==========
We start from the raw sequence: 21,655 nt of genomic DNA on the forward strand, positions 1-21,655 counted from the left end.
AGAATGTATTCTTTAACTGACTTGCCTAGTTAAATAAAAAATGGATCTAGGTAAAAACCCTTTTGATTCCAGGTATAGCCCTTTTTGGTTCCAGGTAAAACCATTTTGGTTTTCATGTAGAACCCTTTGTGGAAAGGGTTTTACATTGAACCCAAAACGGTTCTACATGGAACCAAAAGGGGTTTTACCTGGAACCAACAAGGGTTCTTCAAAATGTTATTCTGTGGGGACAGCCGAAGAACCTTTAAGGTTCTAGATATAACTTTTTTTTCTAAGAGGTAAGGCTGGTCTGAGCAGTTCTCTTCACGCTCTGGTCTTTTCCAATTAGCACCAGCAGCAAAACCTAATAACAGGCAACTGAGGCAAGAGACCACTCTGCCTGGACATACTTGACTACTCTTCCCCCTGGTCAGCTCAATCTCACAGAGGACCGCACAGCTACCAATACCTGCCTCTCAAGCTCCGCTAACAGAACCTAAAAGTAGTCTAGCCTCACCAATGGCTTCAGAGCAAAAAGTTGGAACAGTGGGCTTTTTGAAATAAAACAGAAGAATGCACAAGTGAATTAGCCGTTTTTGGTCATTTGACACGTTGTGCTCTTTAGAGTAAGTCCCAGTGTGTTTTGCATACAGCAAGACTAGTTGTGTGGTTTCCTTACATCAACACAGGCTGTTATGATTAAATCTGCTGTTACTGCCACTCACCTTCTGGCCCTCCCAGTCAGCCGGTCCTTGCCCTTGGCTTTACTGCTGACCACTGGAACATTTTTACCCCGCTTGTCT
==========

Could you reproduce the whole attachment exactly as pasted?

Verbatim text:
We start from the raw sequence: 21,655 nt of genomic DNA on the forward strand, positions 1-21,655 counted from the left end.
AGAATGTATTCTTTAACTGACTTGCCTAGTTAAATAAAAAATGGATCTAGGTAAAAACCCTTTTGATTCCAGGTATAGCCCTTTTTGGTTCCAGGTAAAACCATTTTGGTTTTCATGTAGAACCCTTTGTGGAAAGGGTTTTACATTGAACCCAAAACGGTTCTACATGGAACCAAAAGGGGTTTTACCTGGAACCAACAAGGGTTCTTCAAAATGTTATTCTGTGGGGACAGCCGAAGAACCTTTAAGGTTCTAGATATAACTTTTTTTTCTAAGAGGTAAGGCTGGTCTGAGCAGTTCTCTTCACGCTCTGGTCTTTTCCAATTAGCACCAGCAGCAAAACCTAATAACAGGCAACTGAGGCAAGAGACCACTCTGCCTGGACATACTTGACTACTCTTCCCCCTGGTCAGCTCAATCTCACAGAGGACCGCACAGCTACCAATACCTGCCTCTCAAGCTCCGCTAACAGAACCTAAAAGTAGTCTAGCCTCACCAATGGCTTCAGAGCAAAAAGTTGGAACAGTGGGCTTTTTGAAATAAAACAGAAGAATGCACAAGTGAATTAGCCGTTTTTGGTCATTTGACACGTTGTGCTCTTTAGAGTAAGTCCCAGTGTGTTTTGCATACAGCAAGACTAGTTGTGTGGTTTCCTTACATCAACACAGGCTGTTATGATTAAATCTGCTGTTACTGCCACTCACCTTCTGGCCCTCCCAGTCAGCCGGTCCTTGCCCTTGGCTTTACTGCTGACCACTGGAACATTTTTACCCCGCTTGTCT